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Tekoah Denounces Resolution Condemning Israel but Not Massacre

April 26, 1974
See Original Daily Bulletin From This Date

The Security Council voted 13-0 last night to condemn Israel for its April 12 commando raid on six Lebanese villages and condemned “all acts of violence” but did not mention the terrorist massacre of 18 persons in Kiryat Shemona a day earlier. The document was denounced as “a singularly gross miscarriage of Justice” by Israel’s UN Ambassador, Yosef Tekoah, who led the Israeli delegation out of the Council chamber minutes before it came up for a vote.

The contents of the resolution were known here several days ago but the vote was delayed until last night because no member nation was prepared to sponsor it at this sensitive juncture in Middle East diplomacy. The United States, which had promised to veto any “one-sided” resolution supported the draft. U.S. Ambassador John Scali said afterwards that the condemnation of all acts of violence applied to the massacre at Kiryat Shemona.

But he expressed regret that a U.S. sponsored amendment which referred specifically to the events at Kiryat Shemona had been defeated earlier by a vote of 7-6 with two abstentions. The final draft was approved by 13 of the 15 Council members. China and Iraq did not participate in the vote.


U.S. approval of a resolution that the Israeli Ambassador denounced as “another example of the bias and inequity which prevail in Security Council debates on the Middle East.” was seen in some quarters here as evidence of American unwillingness to antagonize the Arab states on the eve of Secretary of State Henry A. Kissinger’s latest trip to the Middle East and at a time when the U.S. is seeking political leverage in that region through the use of substantial aid funds.

Tekoah’s statement before the vote was bitter. He reiterated his charge that Lebanon harbored the terrorists who committed the mass murders in Kiryat Shemona and said that instead of taking measures to end terrorist operations from its territory, Lebanon had lodged a complaint against Israel.

“The resolution speaks of stones and bricks. It does not even mention the massacre of Kiryat Shemona, though we are aware that an attempt has been made to include such reference.” Tekoah said, referring to Scali’s amendment. “Without a reference to the Kiryat Shemona massacre and in all its studied one-sidedness, the resolution and its adoption are a singularly gross miscarriage of justice…My delegation will not be a witness to the travesty about to take place here.” the Israeli envoy said. Whereupon the Israeli delegation left the chamber.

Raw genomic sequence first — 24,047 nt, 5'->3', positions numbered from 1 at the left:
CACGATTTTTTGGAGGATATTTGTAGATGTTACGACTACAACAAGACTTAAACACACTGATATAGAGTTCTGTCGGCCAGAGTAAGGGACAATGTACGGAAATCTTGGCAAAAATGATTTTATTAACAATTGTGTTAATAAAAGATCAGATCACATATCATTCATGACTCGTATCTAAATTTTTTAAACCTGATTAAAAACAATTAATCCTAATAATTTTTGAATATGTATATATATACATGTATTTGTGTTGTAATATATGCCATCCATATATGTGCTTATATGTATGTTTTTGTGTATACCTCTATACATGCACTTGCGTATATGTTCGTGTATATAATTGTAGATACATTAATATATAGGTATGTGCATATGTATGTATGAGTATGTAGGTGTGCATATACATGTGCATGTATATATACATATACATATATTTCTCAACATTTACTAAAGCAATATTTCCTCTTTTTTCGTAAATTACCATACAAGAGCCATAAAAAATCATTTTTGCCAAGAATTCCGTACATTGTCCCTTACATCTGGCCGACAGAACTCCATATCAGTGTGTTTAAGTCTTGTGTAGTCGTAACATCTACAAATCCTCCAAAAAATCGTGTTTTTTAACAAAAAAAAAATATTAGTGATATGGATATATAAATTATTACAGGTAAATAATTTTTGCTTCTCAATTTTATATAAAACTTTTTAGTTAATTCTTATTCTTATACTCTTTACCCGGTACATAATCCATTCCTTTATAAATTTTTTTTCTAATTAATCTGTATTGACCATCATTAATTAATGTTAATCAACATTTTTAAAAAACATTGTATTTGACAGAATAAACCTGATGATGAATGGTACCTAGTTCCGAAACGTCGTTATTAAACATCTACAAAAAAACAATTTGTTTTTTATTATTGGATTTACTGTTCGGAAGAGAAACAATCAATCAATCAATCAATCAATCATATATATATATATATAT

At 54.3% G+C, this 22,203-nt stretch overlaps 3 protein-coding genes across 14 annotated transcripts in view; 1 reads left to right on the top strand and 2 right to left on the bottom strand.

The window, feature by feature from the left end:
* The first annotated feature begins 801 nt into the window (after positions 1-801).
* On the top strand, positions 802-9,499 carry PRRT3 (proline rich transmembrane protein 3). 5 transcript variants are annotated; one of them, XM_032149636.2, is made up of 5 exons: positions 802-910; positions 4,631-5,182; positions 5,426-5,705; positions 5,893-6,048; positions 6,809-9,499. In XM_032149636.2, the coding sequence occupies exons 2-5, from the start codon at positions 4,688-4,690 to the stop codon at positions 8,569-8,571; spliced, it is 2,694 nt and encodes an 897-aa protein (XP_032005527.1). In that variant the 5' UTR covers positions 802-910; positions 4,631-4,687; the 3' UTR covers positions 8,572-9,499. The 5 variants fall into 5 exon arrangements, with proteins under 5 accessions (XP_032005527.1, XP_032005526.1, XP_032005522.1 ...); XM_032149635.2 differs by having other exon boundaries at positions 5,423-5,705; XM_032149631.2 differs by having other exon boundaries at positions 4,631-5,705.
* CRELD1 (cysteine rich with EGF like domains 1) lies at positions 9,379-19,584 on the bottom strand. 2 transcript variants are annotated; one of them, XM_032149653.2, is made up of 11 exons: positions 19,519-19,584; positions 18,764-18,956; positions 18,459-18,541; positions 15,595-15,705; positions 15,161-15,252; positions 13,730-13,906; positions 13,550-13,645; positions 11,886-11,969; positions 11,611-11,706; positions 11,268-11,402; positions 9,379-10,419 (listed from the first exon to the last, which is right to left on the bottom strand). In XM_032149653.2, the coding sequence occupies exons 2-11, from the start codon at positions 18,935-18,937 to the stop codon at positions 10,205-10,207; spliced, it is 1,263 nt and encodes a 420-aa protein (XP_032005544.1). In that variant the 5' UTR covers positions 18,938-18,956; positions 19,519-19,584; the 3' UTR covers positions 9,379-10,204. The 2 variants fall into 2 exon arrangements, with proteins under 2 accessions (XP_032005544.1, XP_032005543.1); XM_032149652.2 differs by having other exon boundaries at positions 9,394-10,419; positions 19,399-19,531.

Herman L. Weisman, president of the Zionist Organization of America, today expressed his “profound disappointment” at the failure of the U.S. to veto the Council resolution. Noting that the U.S.

Naomi Levine, executive director of the American Jewish Congress, said: The Council’s censure of Israel without any mention of the butchery at Kiryat Shemona, “is only the latest instance of the anti-Israel bias that pervades the United Nations. It is a dismal reminder that the UN is not an institution for the keeping of international peace but a forum for the venting of political vendettas and a loudspeaker for Arab propaganda: We deeply regret that the U.S. delegate voted for this one-sided resolution. The honorable course for our country’s representative would have been to veto it.”

Rabbi Louis Bernstein, president of the Rabbinical Council of America, said, “Until now, our American government has stood staunchly for the principles of truth and fairness in the United Nations. That our government has now compromised these principles and surrendered to expediency and joined the pack of those courting the favors of petty dictators. imperialists and oil magnates can only dismay those who have held up American policy as a symbol of justice and freedom.”

A delegation representing the Conference of Presidents of Major American Jewish Organizations is scheduled to meet this afternoon with Secretary of State Henry A. Kissinger where they are expected to express, among other things, their displeasure with the U.S. vote in the Security Council.


Late this afternoon Scali explained the U.S. vote by noting that “we would have preferred explicit references to Kiryat Shemona.” However, even without this, “we concluded that the resolution was acceptable because it condemns equally the Israeli reprisal and all acts of violence.” Scali added that the U.S. attached great importance to getting Council approval of that section of the resolution which called on all parties to avoid any action which might endanger negotiations in the Mideast on the eve of Secretary of State Henry A. Kissinger’s trip to the area. “This is a useful reminder to all concerned about the need to avoid violence or military action of any kind that might jeopardize our peace efforts.”

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